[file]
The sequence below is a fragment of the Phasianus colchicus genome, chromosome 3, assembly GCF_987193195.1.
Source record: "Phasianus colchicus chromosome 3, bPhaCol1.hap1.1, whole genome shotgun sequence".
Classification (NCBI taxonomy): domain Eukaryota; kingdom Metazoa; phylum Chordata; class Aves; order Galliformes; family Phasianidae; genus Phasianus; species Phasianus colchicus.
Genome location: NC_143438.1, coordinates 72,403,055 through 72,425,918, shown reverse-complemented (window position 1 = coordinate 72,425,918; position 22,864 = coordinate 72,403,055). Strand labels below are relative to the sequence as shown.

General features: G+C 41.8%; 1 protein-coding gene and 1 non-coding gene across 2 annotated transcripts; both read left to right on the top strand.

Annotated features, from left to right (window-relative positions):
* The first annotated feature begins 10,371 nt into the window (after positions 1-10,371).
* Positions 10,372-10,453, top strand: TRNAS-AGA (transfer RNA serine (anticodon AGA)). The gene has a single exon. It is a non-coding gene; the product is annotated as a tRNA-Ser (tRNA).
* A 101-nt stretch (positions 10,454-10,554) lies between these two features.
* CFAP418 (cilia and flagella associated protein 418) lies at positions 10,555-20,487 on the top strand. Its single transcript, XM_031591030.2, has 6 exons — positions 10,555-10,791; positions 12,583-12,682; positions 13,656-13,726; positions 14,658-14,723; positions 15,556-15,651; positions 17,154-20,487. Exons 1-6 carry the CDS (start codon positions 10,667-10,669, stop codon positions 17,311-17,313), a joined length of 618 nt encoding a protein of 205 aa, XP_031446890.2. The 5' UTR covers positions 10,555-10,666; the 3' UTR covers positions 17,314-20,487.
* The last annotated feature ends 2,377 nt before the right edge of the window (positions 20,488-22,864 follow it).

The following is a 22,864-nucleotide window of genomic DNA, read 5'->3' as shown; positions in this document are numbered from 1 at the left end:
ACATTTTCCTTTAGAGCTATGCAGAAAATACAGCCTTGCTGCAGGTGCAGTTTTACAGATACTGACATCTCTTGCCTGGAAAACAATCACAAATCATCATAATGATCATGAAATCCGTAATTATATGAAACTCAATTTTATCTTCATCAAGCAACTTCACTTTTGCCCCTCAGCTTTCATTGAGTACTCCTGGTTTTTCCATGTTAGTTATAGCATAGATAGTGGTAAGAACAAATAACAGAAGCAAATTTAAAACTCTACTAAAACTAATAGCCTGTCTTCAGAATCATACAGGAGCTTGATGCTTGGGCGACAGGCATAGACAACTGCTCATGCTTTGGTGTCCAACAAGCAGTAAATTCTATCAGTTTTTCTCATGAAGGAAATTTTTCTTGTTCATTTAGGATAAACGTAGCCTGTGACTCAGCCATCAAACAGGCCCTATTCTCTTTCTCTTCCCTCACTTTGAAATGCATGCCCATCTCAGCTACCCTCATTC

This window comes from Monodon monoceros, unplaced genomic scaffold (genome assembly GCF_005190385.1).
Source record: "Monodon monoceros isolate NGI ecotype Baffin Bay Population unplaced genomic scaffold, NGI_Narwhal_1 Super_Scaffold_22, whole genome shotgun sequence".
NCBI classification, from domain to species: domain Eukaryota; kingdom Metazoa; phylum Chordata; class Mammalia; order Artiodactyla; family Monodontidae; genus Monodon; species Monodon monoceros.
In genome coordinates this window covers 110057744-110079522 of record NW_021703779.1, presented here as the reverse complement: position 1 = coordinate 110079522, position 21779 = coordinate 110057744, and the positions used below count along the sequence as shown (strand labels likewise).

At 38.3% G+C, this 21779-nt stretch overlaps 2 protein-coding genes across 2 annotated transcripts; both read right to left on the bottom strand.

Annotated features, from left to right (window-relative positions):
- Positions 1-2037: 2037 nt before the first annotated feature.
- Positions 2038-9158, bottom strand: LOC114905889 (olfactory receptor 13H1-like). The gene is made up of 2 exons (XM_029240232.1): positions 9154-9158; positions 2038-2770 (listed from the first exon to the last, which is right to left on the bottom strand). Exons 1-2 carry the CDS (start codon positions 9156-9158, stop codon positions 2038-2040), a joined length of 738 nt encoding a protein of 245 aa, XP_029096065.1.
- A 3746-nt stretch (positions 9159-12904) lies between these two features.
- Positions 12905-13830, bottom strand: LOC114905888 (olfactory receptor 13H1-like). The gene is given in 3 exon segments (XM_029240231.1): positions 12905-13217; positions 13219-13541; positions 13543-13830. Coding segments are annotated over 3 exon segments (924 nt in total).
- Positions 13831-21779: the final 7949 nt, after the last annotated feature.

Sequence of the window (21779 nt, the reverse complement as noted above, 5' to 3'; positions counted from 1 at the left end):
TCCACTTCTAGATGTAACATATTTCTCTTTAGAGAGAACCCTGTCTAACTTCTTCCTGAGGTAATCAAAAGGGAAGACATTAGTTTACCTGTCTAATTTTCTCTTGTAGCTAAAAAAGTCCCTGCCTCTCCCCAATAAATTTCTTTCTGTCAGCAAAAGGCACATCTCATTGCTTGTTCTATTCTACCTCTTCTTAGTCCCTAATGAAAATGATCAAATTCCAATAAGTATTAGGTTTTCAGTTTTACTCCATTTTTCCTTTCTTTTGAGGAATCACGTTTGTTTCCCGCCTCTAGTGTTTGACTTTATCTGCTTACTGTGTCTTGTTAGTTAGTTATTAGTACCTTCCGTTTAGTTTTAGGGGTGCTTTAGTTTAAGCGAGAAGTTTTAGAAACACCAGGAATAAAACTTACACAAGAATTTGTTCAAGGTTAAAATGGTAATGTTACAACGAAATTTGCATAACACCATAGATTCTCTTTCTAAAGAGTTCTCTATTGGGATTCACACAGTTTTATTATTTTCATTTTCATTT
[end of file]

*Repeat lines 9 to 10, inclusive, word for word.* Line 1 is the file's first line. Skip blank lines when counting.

* A 101-nt stretch (positions 10,454-10,554) lies between these two features.
* CFAP418 (cilia and flagella associated protein 418) lies at positions 10,555-20,487 on the top strand. Its single transcript, XM_031591030.2, has 6 exons — positions 10,555-10,791; positions 12,583-12,682; positions 13,656-13,726; positions 14,658-14,723; positions 15,556-15,651; positions 17,154-20,487. Exons 1-6 carry the CDS (start codon positions 10,667-10,669, stop codon positions 17,311-17,313), a joined length of 618 nt encoding a protein of 205 aa, XP_031446890.2. The 5' UTR covers positions 10,555-10,666; the 3' UTR covers positions 17,314-20,487.